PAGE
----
Hash Browns with Gruyere – Golden brown potatoes topped with sour cream and Gruyere cheese.
Everyone knows that I love old recipes. Not that I have anything against new ones. Not at all. But there’s just something about a recipe that has stood the test of time.
Hash browns are certainly nothing new. They’ve been around just about forever and I imagine they originated with a thrifty cook figuring out a way to use up a bunch of leftover potatoes.
This recipe for Hash Browns with Gruyere is, technically speaking, the old French recipe called Pommes Matiere. The difference? I left out the nutmeg called for in the classic and added in a handful of chopped green onions.
I remember watching an old episode of Julia and Jacques: Cooking at Home that was just full of wonderful potato recipes. This was one of them. I’ve been making it ever since and it never, ever fails to please everyone.
This is one of those recipes that is great for any time of day – breakfast, brunch, lunch, or dinner. I served it last weekend for Saturday lunch with a very simple salad on the side. For breakfast or brunch, I’d serve some bacon or sausage with it along with a poached egg on top. At dinner, it makes an excellent side dish for steak or ham.
I often plan ahead to make Hash Browns with Gruyere by baking extra potatoes for dinner one night. If you don’t have leftover baked potatoes, you can either microwave some pretty quickly or boil a few before you start.
How to Make Hash Browns with Gruyere
Preheat the oven to 350 degrees.
Remove the skins from the potatoes and chop them roughly. I actually use a biscuit cutter for this task. It breaks the potatoes into nice chunks without making them mushy. But you can just use a big knife, too.
Add the onions, salt, and pepper. I mix it all together right on my cutting board. Saves BeeBop from washing another bowl :-)
Add the butter and oil to a cast iron or other oven safe skillet over medium high heat. When the butter has melted, add the potato mixture. Press the mixture firmly into the pan. I use my hands to press the mixture into the skillet but a spatula works great, too.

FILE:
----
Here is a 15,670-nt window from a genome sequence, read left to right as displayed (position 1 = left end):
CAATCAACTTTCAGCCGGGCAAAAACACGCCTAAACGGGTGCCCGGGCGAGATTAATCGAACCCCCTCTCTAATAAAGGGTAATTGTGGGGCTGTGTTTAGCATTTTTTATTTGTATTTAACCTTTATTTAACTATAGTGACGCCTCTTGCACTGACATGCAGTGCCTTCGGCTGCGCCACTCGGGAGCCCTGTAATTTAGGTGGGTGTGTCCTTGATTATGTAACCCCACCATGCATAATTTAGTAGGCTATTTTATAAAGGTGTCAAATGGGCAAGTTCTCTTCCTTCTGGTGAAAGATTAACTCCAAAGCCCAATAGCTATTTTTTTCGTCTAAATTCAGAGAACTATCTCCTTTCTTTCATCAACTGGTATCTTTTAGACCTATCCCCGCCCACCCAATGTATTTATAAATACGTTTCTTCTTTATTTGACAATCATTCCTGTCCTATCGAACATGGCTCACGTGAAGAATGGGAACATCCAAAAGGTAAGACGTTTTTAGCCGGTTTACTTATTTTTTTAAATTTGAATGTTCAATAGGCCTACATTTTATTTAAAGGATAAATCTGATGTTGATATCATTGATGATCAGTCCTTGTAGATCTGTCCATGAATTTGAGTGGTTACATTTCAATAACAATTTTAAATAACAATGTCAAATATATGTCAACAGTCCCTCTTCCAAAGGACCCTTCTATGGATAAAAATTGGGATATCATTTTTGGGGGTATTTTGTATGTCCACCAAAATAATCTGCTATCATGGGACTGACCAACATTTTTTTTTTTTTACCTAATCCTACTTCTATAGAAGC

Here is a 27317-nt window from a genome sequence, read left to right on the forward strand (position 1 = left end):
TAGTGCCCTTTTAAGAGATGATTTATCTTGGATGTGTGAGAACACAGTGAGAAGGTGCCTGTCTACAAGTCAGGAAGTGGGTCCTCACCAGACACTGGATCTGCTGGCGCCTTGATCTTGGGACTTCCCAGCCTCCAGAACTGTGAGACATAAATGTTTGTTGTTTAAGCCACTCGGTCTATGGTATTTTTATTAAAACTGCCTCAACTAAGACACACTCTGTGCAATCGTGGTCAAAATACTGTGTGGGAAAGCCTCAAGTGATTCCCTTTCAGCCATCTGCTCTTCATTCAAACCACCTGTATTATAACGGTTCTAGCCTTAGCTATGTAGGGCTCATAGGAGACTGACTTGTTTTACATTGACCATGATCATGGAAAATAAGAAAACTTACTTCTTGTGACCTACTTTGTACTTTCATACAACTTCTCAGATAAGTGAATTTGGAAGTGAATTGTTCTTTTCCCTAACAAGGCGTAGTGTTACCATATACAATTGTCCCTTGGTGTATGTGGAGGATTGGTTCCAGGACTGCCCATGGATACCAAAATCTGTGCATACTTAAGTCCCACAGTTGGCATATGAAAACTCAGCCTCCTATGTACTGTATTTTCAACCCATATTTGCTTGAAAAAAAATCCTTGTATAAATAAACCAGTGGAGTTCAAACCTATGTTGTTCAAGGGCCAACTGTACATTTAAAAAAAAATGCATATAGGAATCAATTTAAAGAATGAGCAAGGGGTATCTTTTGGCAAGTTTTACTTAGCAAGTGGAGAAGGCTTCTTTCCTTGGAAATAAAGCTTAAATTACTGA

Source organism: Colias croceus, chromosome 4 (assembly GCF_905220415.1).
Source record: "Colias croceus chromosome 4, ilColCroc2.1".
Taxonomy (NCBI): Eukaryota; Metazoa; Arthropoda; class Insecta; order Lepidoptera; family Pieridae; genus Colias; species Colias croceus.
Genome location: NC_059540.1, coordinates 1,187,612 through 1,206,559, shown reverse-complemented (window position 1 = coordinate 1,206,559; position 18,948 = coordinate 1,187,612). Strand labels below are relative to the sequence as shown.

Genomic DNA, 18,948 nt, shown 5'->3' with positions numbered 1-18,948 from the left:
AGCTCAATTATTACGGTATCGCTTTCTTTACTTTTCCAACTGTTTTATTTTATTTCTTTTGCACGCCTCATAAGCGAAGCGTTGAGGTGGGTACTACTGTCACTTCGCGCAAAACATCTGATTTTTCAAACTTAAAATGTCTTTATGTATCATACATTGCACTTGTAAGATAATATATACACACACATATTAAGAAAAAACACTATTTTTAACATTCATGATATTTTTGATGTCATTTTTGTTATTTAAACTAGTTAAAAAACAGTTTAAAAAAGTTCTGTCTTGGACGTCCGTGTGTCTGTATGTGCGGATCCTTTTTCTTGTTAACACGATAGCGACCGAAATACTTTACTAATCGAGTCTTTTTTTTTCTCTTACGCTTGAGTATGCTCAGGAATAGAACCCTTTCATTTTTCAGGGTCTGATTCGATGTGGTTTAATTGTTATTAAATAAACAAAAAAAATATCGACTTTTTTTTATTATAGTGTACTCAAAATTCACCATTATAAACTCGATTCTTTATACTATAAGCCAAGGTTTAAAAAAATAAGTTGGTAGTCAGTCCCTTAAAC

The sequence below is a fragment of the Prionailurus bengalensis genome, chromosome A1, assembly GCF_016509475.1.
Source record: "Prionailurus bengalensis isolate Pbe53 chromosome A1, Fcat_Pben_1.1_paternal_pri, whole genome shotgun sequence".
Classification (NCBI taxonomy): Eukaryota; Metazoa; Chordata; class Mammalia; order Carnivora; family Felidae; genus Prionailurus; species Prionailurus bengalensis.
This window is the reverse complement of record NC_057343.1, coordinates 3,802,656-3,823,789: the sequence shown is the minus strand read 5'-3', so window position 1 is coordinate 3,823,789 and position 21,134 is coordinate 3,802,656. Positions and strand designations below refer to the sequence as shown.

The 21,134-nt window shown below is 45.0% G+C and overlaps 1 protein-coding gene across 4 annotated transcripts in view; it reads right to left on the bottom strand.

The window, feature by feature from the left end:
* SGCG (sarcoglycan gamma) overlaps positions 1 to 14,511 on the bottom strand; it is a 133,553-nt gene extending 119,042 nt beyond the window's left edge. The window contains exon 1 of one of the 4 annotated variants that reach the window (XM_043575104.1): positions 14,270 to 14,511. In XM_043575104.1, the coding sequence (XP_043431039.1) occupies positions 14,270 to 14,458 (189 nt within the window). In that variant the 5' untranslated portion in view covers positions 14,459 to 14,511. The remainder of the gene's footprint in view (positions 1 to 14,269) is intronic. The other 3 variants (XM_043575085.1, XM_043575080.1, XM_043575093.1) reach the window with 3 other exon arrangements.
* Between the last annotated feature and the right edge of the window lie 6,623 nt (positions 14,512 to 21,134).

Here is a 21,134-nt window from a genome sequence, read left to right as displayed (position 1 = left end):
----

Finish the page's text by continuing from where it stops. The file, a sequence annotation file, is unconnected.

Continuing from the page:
Cook for 5-6 minutes or until the potatoes are golden brown on the bottom. Flip the potatoes and cook for an additional 2-3 minutes.
Now about flipping the potatoes…if you can actually flip the potatoes in the pan, you’re a way better cook than I am. There are two good methods for flipping hash browns. First, you can flip the whole thing out onto a plate that is slightly larger than the skillet and then slide it back in with the cooked side up. Or, the way I usually do this is to use a spatula to cut it into fourths and then flip each section over. Way easier for me :-)
Remove the skillet from the heat and spread the top with the sour cream. Sprinkle over the grated Gruyere cheese.
Place the skillet in the oven and bake until the cheese is melted and bubbly, about 5 minutes. Allow to stand for a few minutes. Cut into wedges and serve.
🧾 More Recipes You’ll Like
- Hash Brown Casserole
- Hash Brown Omelet Skillets
- Chili Cheese Browns
- Copycat Cracker Barrel Hash Brown Casserole
Hash Browns with Gruyere
- 2 pounds baked potatoes (about 4 medium sized potatoes)
- 4 green onions finely chopped
- 1 teaspoon salt
- ½ teaspoon pepper
- 2 tablespoons butter
- 2 tablespoons canola oil
- ¼ cup sour cream
- 4 ounces grated Gruyere cheese (or Swiss cheese)
- Preheat the oven to 350 degrees.
- Remove the skins from the potatoes and chop them roughly. Add the onions, salt, and pepper.
- Add the butter and oil to a cast iron (or other oven safe) skillet over medium high heat. When the butter has melted, add the potato mixture. Press the mixture firmly into the pan.
- Cook for 5-6 minutes or until the potatoes are golden brown on the bottom. Flip the potatoes and cook for an additional 2-3 minutes.
- Remove the skillet from the heat and spread with the sour cream. Top with the grated Gruyere cheese.
- Place the skillet in the oven and bake until the cheese is melted and bubbly. Allow to stand for a few minutes. Cut into wedges and serve.
Nutrition information is calculated by software based on the ingredients in each recipe. It is an estimate only and is provided for informational purposes. You should consult your health care provider or a registered dietitian if precise nutrition calculations are needed for health reasons.